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The massive leak of President Trump's private schedules, which dropped yesterday in the weekly Axios Sneak Peek newsletter, set off internal finger-pointing and speculation more fevered than any since the New York Times' anonymous op-ed.
The big picture: White House insiders said the leak sowed chaos. Cliff Sims, the former White House official who wrote the dishy "Team of Vipers," told me: "There are leaks, and then there are leaks. If most are involuntary manslaughter, this was premeditated murder. People inside are genuinely scared."
- Madeleine Westerhout — the director of Oval Office operations, who sits outside Trump's door — tweeted: "What a disgraceful breach of trust to leak schedules. What these don’t show are the hundreds of calls and meetings @realDonaldTrump takes everyday."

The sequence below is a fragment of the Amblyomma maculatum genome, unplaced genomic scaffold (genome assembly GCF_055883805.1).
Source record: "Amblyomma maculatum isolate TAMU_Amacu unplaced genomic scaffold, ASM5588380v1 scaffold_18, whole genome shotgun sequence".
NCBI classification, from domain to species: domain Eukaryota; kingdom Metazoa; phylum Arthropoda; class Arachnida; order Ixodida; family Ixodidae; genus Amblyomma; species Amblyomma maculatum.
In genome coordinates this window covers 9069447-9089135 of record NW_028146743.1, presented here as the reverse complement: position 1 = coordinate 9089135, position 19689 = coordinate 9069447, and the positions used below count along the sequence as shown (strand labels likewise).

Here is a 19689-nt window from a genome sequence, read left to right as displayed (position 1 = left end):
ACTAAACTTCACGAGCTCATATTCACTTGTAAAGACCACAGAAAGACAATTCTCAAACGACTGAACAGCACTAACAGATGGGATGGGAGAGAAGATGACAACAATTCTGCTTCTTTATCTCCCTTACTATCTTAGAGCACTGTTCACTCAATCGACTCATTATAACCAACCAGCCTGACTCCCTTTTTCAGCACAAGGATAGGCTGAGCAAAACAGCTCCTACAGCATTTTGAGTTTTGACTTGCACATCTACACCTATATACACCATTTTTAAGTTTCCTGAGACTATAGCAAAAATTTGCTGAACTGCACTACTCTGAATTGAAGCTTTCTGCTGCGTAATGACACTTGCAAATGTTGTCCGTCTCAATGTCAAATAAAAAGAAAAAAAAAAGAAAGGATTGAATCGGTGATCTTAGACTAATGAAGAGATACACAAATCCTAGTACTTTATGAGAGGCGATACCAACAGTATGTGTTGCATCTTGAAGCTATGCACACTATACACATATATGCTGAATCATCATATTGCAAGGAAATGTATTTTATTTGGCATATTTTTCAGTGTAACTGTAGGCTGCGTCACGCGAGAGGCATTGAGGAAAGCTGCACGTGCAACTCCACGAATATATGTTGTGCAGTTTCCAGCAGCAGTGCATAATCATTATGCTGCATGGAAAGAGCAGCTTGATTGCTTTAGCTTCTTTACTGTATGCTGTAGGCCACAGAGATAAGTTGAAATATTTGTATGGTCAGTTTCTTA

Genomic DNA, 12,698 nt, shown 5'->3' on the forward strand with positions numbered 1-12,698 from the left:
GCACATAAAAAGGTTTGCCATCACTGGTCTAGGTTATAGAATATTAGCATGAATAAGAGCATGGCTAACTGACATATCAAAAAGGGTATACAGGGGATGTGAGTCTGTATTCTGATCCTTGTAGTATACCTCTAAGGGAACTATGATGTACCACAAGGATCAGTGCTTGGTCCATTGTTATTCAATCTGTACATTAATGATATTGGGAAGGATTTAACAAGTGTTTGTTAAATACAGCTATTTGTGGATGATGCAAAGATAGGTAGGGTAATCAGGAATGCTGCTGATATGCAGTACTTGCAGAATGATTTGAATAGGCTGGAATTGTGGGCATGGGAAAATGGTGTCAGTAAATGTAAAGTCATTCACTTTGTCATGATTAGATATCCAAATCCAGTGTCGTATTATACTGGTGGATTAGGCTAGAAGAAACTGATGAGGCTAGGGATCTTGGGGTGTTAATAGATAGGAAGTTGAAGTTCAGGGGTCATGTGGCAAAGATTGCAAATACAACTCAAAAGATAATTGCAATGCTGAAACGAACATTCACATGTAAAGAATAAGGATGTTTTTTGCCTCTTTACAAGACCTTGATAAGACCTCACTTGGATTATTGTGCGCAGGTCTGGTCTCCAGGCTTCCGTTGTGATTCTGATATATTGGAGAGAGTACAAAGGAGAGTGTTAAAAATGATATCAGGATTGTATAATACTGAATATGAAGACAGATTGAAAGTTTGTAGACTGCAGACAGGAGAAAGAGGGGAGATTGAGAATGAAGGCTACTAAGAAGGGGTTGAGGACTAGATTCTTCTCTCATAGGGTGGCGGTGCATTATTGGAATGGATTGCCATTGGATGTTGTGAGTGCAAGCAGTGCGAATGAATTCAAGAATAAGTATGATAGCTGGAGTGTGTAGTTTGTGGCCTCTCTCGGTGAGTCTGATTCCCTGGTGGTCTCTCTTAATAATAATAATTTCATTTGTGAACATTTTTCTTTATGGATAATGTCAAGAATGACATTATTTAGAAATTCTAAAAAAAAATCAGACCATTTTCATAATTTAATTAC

- The N.Y. Times' Maggie Haberman tweeted: "A White House aide is weaponizing his schedules, which says a lot about how people in the White House feel about the man they work for."
What happened: The three months of schedules, Axios' Alexi McCammond and Jonathan Swan report, give unprecedented visibility into how this president spends his days.
- The schedules show that Trump has spent around 60% of his scheduled time over the past three months in unstructured "Executive Time," which includes tweeting, newspaper-reading, TV-watching and phone calls.